This is an anagram clue, features of is the indicator. I'm really not sure about the definition, though, rather oblique. Definition harks to geographical features.

19) Answer the medium hopes to get at a seance (8,5) = [SPIRITED REPLY]
Yet another cryptic definition clue! There's a lot in this one! The printed crossword has a word missing (the 'at' highlighted above). Think of ghostly voices and spirits.

20) A street in New York that's unpleasant (5) = [NASTY]
Nice little container clue, with two abbreviations. Unpleasant is the definition.

21) Justify being wrongly severed (7) = [DESERVE]
Another anagram, wrongly is the indicator.


1) Examined closely and put into a box (5) = [CASED]
A double definition clue.

2) A pointedly obdurate comparison (2,4,2,5) = [AS HARD AS NAILS]
Another cryptic definition clue. Both the 2-letter words are AS.

3) Thumped in an attempt to gain an admission? (7) = [KNOCKED]
Double definition clue.

4) Former arrangement to change for the better (6) = [REFORM]
Anagram clue. Change for the better is the definition.

5) Flower I telephone back about (5) = [LILAC]
Reversal and container clue. CALL some to telephone them ...

6) Absorbing news sheet sought before the ink is dry (8,5) = [BLOTTING PAPER]
Charade clue, kinda. The two words start with B and P.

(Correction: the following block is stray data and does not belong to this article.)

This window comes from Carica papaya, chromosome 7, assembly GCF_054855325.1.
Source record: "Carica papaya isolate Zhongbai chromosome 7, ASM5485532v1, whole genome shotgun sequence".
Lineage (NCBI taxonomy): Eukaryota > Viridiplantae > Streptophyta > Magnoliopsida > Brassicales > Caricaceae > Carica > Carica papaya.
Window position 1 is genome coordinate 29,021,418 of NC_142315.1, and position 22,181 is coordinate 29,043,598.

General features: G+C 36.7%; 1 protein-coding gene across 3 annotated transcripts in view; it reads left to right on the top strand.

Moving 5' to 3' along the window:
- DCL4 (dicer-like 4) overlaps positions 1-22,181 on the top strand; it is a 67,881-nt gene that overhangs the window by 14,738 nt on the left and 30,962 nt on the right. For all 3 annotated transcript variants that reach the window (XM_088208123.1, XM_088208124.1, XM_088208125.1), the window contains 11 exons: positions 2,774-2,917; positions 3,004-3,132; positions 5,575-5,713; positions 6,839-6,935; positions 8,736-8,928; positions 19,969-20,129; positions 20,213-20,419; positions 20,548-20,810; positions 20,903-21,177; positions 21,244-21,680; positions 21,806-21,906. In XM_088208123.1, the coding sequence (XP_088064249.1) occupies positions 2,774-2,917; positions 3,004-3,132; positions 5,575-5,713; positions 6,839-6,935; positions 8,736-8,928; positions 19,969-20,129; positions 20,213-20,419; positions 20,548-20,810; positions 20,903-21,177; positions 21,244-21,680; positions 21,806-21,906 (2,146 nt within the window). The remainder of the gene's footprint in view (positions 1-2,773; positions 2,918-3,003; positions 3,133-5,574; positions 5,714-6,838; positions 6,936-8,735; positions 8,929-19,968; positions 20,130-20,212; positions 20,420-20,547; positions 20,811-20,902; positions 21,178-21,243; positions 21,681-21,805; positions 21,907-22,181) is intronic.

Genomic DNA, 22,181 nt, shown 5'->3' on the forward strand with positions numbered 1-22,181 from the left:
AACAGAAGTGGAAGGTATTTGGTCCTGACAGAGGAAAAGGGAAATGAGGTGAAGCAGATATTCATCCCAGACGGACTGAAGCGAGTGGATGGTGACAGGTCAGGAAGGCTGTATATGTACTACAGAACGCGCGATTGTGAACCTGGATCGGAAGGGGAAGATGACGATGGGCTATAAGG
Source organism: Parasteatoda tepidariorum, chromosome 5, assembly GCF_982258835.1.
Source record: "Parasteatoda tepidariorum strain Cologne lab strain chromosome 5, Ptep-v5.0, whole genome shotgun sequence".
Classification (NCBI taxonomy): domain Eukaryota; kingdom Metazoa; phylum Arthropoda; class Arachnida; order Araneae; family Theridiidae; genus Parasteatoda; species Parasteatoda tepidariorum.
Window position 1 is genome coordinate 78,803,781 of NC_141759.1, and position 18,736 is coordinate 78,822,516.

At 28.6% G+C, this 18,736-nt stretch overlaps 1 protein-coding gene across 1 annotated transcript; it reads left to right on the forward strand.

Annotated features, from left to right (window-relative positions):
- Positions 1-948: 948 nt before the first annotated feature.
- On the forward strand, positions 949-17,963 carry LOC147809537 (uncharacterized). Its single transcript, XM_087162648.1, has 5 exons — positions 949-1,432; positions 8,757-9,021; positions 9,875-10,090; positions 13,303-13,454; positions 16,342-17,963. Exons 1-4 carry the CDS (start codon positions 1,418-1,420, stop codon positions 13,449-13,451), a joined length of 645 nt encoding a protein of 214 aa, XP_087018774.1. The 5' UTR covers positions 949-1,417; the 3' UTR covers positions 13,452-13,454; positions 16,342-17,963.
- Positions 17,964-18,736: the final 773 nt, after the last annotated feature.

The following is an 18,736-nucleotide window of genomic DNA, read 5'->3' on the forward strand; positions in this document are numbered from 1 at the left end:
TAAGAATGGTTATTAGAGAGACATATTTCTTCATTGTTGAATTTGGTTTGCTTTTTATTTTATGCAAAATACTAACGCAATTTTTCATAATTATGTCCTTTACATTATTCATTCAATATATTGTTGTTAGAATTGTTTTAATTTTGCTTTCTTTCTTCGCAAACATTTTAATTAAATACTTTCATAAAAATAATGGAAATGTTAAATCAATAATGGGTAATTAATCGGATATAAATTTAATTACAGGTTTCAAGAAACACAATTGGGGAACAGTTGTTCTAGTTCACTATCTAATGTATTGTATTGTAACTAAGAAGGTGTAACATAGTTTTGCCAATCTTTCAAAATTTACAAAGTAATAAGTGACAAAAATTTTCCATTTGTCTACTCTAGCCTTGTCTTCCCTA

7) Sailors love to skylark, it's clear (7) = [ABSOLVE]
Charade clue, with an abbreviation + a little anagram. Clear is a verb, not an adjective!

11) Meat stewed in ovens (7) = [VENISON]
Anagram, indicated by stewed.

13) Registers the best performances (7) = [RECORDS]
Double definition; put a 'mental comma' after registers to see the two definitions.

14) Dances arranged to scale (6) = [ASCEND]
Another anagram clue, indicated by arranged.

16) Ordinary people have a bet about it (5) = [LAITY]
Another word for bet is LAY (as in 'She laid money on it'). Ordinary people is the definition.

18) Pen has the French way of writing (5) = [STYLE]
A charade clue; a pen = STY (not a writing implement).

How did you go?

Wednesday, 7 August 2013

A knitting puzzle competition!

Catherine Eagleson from the Clue Detective Puzzle Agency has set up a blog competition which involves knitting my 1 Across Beanie on Knitty, and submitting your photo for judging.

The best / silliest photos will win. There are a range of prizes, including a signed copy of Solving Cryptic Crosswords For Dummies, and subscriptions to her puzzle service.

Check out the details here!

Thursday, 1 August 2013

Revenge by Index

An index can be many things. Usually it's a helpful guide to the contents of a book, a friendly way in to the information. A helping hand...

BUT ...

There lurks a darker side ... the index as revenge!

D├ętente by Index: On Earl Sprague’s Invitation to a Subheading

This article by Matt Seidel is one of the most hilarious things I've read in a long long time! It is fictional, but so utterly wonderful ... Matt clearly knows a little about indexing, as he's come up with a very convincing and vengeful index! 

It's not often that indexes are a source of comedy, or even mentioned in cartoons (although this is a notable recent exception!). This article is making indexers around the world laugh immoderately and possibly pee a little too — thank you Matt! (His other articles are very funny too, check out his website!)